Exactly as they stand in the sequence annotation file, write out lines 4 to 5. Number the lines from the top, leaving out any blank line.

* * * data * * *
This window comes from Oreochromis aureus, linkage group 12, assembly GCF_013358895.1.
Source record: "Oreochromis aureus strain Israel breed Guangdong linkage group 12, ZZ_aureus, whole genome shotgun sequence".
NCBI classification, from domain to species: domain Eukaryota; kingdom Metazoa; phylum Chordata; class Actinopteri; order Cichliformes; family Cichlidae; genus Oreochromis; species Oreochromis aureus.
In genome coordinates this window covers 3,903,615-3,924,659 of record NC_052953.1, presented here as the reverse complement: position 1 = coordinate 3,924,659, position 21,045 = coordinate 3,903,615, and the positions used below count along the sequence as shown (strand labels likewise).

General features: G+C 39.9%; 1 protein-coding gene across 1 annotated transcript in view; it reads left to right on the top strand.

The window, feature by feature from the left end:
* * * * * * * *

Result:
In genome coordinates this window covers 3,903,615-3,924,659 of record NC_052953.1, presented here as the reverse complement: position 1 = coordinate 3,924,659, position 21,045 = coordinate 3,903,615, and the positions used below count along the sequence as shown (strand labels likewise).

General features: G+C 39.9%; 1 protein-coding gene across 1 annotated transcript in view; it reads left to right on the top strand.